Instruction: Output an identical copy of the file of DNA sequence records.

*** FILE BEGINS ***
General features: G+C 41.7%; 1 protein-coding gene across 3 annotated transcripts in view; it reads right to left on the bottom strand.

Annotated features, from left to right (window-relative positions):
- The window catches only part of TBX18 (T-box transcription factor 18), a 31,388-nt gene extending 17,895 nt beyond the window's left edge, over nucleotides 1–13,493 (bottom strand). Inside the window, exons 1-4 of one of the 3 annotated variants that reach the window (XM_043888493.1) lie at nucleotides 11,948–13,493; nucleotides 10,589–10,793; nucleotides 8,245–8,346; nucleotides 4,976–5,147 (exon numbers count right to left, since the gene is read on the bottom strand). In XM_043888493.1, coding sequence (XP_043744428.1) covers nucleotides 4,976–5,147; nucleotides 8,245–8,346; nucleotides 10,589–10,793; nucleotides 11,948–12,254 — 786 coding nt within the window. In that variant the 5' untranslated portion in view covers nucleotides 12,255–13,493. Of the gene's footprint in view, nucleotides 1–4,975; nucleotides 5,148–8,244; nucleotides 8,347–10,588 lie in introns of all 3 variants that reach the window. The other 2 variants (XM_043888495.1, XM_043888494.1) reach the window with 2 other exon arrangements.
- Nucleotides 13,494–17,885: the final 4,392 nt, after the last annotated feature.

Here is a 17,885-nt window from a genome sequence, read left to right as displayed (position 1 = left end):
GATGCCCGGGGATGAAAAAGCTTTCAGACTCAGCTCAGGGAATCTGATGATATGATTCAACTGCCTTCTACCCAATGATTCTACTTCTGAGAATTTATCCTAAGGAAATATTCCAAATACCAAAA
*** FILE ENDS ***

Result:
General features: G+C 41.7%; 1 protein-coding gene across 3 annotated transcripts in view; it reads right to left on the bottom strand.

Annotated features, from left to right (window-relative positions):
- The window catches only part of TBX18 (T-box transcription factor 18), a 31,388-nt gene extending 17,895 nt beyond the window's left edge, over nucleotides 1–13,493 (bottom strand). Inside the window, exons 1-4 of one of the 3 annotated variants that reach the window (XM_043888493.1) lie at nucleotides 11,948–13,493; nucleotides 10,589–10,793; nucleotides 8,245–8,346; nucleotides 4,976–5,147 (exon numbers count right to left, since the gene is read on the bottom strand). In XM_043888493.1, coding sequence (XP_043744428.1) covers nucleotides 4,976–5,147; nucleotides 8,245–8,346; nucleotides 10,589–10,793; nucleotides 11,948–12,254 — 786 coding nt within the window. In that variant the 5' untranslated portion in view covers nucleotides 12,255–13,493. Of the gene's footprint in view, nucleotides 1–4,975; nucleotides 5,148–8,244; nucleotides 8,347–10,588 lie in introns of all 3 variants that reach the window. The other 2 variants (XM_043888495.1, XM_043888494.1) reach the window with 2 other exon arrangements.
- Nucleotides 13,494–17,885: the final 4,392 nt, after the last annotated feature.

Here is a 17,885-nt window from a genome sequence, read left to right as displayed (position 1 = left end):
GATGCCCGGGGATGAAAAAGCTTTCAGACTCAGCTCAGGGAATCTGATGATATGATTCAACTGCCTTCTACCCAATGATTCTACTTCTGAGAATTTATCCTAAGGAAATATTCCAAATACCAAAA